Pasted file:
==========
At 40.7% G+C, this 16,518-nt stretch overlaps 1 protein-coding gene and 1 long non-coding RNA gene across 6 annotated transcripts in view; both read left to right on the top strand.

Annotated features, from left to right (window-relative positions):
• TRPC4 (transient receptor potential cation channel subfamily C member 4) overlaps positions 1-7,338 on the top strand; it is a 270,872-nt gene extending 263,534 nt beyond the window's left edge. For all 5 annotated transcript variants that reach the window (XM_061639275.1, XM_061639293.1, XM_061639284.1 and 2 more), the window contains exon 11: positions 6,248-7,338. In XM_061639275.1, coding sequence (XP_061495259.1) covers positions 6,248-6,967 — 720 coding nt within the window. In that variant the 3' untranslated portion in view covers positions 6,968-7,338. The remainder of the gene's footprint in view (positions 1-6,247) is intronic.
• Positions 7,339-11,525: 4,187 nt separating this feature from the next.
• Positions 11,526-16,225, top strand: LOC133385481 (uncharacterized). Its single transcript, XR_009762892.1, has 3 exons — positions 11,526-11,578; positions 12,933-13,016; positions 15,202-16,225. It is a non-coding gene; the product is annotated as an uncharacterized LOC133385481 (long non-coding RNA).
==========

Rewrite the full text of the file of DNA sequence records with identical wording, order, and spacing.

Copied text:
At 40.7% G+C, this 16,518-nt stretch overlaps 1 protein-coding gene and 1 long non-coding RNA gene across 6 annotated transcripts in view; both read left to right on the top strand.

Annotated features, from left to right (window-relative positions):
• TRPC4 (transient receptor potential cation channel subfamily C member 4) overlaps positions 1-7,338 on the top strand; it is a 270,872-nt gene extending 263,534 nt beyond the window's left edge. For all 5 annotated transcript variants that reach the window (XM_061639275.1, XM_061639293.1, XM_061639284.1 and 2 more), the window contains exon 11: positions 6,248-7,338. In XM_061639275.1, coding sequence (XP_061495259.1) covers positions 6,248-6,967 — 720 coding nt within the window. In that variant the 3' untranslated portion in view covers positions 6,968-7,338. The remainder of the gene's footprint in view (positions 1-6,247) is intronic.
• Positions 7,339-11,525: 4,187 nt separating this feature from the next.
• Positions 11,526-16,225, top strand: LOC133385481 (uncharacterized). Its single transcript, XR_009762892.1, has 3 exons — positions 11,526-11,578; positions 12,933-13,016; positions 15,202-16,225. It is a non-coding gene; the product is annotated as an uncharacterized LOC133385481 (long non-coding RNA).